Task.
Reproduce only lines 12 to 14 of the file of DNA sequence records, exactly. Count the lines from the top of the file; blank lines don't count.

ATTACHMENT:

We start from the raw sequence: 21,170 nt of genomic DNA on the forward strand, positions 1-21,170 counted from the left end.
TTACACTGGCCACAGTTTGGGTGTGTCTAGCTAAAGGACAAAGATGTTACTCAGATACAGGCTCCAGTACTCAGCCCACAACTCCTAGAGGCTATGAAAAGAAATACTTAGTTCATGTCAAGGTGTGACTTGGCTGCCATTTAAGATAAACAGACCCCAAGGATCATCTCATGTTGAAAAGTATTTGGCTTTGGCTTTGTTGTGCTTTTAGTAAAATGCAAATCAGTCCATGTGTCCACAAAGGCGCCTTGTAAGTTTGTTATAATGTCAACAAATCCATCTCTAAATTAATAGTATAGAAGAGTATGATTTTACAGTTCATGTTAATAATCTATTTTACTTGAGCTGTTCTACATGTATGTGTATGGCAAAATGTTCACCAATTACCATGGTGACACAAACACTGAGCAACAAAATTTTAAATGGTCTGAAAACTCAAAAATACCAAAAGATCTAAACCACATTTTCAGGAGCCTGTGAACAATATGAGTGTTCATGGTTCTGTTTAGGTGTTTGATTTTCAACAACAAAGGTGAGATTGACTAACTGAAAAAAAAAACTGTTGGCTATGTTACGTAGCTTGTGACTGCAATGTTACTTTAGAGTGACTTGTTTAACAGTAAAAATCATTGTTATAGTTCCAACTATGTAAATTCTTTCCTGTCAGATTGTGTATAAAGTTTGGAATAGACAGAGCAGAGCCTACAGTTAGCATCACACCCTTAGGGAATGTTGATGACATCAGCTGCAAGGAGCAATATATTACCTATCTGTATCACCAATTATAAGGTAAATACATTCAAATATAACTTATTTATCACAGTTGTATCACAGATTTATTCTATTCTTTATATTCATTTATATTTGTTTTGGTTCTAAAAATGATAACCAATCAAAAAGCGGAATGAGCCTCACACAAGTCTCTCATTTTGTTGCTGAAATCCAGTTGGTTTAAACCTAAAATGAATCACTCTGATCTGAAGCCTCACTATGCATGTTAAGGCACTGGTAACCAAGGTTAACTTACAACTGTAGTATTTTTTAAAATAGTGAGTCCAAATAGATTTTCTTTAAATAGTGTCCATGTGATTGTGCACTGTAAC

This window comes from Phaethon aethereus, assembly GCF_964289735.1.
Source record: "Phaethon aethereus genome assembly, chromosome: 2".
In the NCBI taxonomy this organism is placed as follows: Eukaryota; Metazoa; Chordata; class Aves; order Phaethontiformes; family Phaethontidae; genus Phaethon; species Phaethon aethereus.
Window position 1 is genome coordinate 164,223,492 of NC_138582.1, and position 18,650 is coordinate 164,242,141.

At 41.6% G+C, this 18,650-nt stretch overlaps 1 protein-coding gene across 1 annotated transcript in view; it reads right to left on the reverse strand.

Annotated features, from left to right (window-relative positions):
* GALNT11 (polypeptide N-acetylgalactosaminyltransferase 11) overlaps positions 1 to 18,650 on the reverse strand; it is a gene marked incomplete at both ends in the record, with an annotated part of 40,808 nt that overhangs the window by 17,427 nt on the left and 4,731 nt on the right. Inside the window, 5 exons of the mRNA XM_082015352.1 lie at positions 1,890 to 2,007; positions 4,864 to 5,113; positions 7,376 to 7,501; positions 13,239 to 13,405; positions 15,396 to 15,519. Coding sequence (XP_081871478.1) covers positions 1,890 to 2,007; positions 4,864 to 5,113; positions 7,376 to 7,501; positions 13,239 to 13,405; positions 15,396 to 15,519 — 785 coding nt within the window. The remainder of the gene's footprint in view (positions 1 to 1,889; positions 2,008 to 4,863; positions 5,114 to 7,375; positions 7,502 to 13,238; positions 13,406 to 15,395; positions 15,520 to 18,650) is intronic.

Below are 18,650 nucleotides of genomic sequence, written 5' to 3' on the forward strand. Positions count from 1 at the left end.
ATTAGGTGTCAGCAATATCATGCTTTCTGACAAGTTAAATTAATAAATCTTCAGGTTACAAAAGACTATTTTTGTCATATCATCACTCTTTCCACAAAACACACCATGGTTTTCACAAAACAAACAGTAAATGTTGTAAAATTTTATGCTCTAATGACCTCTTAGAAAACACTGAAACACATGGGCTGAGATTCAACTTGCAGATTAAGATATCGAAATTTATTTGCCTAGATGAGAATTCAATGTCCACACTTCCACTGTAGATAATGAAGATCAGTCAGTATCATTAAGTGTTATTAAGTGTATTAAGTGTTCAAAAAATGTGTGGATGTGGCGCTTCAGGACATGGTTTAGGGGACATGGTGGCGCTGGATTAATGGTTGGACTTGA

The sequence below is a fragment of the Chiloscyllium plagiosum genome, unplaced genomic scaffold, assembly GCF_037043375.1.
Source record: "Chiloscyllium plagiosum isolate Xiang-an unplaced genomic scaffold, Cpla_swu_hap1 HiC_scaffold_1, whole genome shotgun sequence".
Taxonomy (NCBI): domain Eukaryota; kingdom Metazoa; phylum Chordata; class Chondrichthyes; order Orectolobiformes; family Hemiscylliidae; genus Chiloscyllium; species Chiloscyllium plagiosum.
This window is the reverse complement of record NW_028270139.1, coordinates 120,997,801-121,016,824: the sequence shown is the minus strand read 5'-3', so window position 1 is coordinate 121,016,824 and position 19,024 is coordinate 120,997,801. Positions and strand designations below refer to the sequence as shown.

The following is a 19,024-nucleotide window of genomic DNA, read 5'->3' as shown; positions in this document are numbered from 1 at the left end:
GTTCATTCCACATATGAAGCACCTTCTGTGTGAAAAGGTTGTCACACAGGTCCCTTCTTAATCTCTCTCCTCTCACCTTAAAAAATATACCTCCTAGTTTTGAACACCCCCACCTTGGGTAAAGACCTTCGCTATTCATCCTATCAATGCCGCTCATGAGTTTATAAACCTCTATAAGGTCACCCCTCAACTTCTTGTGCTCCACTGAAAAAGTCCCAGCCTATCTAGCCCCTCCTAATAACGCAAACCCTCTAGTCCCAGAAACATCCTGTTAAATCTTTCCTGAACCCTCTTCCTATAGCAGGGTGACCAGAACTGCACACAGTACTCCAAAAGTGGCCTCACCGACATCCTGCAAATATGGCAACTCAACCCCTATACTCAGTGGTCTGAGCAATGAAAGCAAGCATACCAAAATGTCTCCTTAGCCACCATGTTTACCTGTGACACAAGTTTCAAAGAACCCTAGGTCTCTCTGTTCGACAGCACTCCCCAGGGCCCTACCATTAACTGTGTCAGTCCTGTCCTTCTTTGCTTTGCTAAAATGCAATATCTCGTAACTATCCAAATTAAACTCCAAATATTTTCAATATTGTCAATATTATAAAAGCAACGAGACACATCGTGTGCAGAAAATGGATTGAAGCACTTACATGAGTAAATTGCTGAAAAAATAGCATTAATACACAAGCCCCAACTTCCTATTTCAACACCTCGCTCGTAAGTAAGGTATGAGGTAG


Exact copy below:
The sequence below is a fragment of the Chiloscyllium plagiosum genome, unplaced genomic scaffold, assembly GCF_037043375.1.
Source record: "Chiloscyllium plagiosum isolate Xiang-an unplaced genomic scaffold, Cpla_swu_hap1 HiC_scaffold_1, whole genome shotgun sequence".
Taxonomy (NCBI): domain Eukaryota; kingdom Metazoa; phylum Chordata; class Chondrichthyes; order Orectolobiformes; family Hemiscylliidae; genus Chiloscyllium; species Chiloscyllium plagiosum.